In a series of new treaties the U.S. government forced Native Americans to give up their land and move to reservations in exchange for protection from attacks by white settlers. In addition, the Indians were given a yearly payment that would include cash in addition to foodstuffs, livestock, household goods and farming tools. These reservations were established in an effort to pave the way for heightened U.S. growth and involvement in the West, as well as to keep the Native Americans separate from the whites in order to lower the potential for conflict.
History of the Plains Indians
These deals had many challenges. Most importantly many of the native peoples did not completely grasp the document that they were signing or the conditions within it; moreover, the treaties did not respect the cultural norms of the Native Americans. In addition to this, the government agencies accountable for applying these policies were weighed down with poor management and corruption. In fact many treaty conditions were never accomplished.
The U.S. government almost never fulfilled their side of the deals even when the Native Americans migrated quietly to their reservations. Shady bureau agents frequently sold the supplies that were meant for the Indians on reservations to non-Indians. Moreover, as settlers required more land in the West, the government frequently reduced the size of Indian reservations. By this time, many of the Native American people were dissatisfied with the treaties and angered by the settlers’ persistent hunger for territory.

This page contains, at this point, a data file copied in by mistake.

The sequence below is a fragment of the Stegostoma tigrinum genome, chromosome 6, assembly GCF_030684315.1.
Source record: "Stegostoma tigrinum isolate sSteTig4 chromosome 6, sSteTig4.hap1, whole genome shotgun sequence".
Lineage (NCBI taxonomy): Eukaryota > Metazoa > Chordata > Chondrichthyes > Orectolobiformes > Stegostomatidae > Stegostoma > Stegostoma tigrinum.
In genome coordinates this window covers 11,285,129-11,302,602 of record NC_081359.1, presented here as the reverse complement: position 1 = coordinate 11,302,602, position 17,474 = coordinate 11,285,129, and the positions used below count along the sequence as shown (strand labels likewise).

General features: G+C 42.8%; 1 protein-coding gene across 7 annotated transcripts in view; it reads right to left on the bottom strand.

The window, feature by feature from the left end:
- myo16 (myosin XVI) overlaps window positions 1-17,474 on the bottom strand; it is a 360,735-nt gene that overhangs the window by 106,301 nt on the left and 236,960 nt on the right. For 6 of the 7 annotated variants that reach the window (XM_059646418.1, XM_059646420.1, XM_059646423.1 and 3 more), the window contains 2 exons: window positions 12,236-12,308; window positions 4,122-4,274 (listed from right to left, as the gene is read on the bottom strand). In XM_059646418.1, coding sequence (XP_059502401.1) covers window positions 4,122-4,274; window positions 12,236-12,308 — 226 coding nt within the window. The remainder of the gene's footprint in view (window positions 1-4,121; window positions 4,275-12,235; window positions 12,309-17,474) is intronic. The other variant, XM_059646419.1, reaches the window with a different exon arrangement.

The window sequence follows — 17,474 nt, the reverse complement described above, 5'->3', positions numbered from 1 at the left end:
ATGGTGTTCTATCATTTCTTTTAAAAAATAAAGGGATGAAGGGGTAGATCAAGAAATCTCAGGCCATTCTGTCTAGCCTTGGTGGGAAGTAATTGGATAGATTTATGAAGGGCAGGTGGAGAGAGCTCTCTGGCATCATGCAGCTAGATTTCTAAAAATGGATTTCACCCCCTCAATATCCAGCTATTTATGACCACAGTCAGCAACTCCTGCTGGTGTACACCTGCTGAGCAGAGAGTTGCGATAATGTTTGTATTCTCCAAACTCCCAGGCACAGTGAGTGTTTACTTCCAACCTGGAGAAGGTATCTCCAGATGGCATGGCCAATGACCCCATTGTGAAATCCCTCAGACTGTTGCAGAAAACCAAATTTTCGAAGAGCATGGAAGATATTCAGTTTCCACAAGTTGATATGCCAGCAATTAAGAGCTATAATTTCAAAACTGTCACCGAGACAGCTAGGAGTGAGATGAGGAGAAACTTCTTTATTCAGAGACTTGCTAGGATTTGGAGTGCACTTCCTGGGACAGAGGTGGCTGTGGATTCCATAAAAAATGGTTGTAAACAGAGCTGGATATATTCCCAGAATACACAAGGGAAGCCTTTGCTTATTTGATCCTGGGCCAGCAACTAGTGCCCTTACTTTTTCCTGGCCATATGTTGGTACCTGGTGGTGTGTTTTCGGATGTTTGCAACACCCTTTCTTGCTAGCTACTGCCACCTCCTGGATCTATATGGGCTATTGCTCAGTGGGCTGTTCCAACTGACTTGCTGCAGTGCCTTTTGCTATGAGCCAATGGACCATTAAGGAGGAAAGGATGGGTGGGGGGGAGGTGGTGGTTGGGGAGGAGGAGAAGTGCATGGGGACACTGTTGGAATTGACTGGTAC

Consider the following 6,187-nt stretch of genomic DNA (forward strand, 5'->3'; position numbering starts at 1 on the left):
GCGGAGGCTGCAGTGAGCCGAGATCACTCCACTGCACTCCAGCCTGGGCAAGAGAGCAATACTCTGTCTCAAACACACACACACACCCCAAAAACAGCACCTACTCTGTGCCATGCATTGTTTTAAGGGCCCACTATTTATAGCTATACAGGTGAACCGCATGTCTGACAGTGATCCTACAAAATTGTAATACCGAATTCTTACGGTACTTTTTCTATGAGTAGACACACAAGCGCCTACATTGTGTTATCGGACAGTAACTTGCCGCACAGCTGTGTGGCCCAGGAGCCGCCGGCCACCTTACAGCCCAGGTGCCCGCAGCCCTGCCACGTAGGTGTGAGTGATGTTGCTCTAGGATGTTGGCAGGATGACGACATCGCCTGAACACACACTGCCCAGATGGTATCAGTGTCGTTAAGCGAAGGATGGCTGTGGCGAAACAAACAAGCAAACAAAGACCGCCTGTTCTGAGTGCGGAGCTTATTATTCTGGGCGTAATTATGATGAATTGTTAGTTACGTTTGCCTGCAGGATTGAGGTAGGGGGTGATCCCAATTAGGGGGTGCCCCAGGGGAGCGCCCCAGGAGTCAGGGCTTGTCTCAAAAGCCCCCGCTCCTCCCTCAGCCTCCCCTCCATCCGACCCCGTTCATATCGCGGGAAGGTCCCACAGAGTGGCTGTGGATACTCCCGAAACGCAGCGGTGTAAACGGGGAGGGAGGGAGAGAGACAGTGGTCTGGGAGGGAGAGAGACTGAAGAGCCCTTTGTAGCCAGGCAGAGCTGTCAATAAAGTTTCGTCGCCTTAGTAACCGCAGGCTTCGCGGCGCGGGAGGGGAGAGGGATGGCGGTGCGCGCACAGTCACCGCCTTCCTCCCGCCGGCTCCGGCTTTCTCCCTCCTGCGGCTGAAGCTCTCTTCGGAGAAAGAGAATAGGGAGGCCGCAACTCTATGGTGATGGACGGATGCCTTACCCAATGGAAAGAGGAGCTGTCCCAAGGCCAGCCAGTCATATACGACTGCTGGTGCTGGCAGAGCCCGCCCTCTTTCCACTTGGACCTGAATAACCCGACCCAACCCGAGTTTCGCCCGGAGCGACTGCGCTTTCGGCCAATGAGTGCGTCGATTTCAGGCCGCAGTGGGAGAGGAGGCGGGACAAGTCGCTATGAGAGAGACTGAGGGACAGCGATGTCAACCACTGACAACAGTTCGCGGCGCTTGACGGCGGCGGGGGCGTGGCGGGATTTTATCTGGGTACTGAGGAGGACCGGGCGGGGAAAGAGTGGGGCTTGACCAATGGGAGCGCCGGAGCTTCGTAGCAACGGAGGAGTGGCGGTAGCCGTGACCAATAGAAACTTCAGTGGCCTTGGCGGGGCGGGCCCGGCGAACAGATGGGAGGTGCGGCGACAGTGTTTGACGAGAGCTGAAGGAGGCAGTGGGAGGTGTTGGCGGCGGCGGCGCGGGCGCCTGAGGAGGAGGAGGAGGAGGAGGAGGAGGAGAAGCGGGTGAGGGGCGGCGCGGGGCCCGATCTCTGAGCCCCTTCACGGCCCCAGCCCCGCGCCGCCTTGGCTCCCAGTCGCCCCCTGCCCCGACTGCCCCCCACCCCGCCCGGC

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Angered by the government’s dishonest and unfair policies, some Native American tribes, including bands of Cheyennes, Arapahos, Comanches and Sioux, fought back. As they fought to maintain their territories and their tribes’ survival, more than one thousand skirmishes and battles broke out in the West between 1861 and 1891. In an effort to push Native Americans onto the reservations and to end the violence, the U.S. government reacted to these skirmishes with costly military operations. Obviously the U.S. government’s Indian policies required of a change.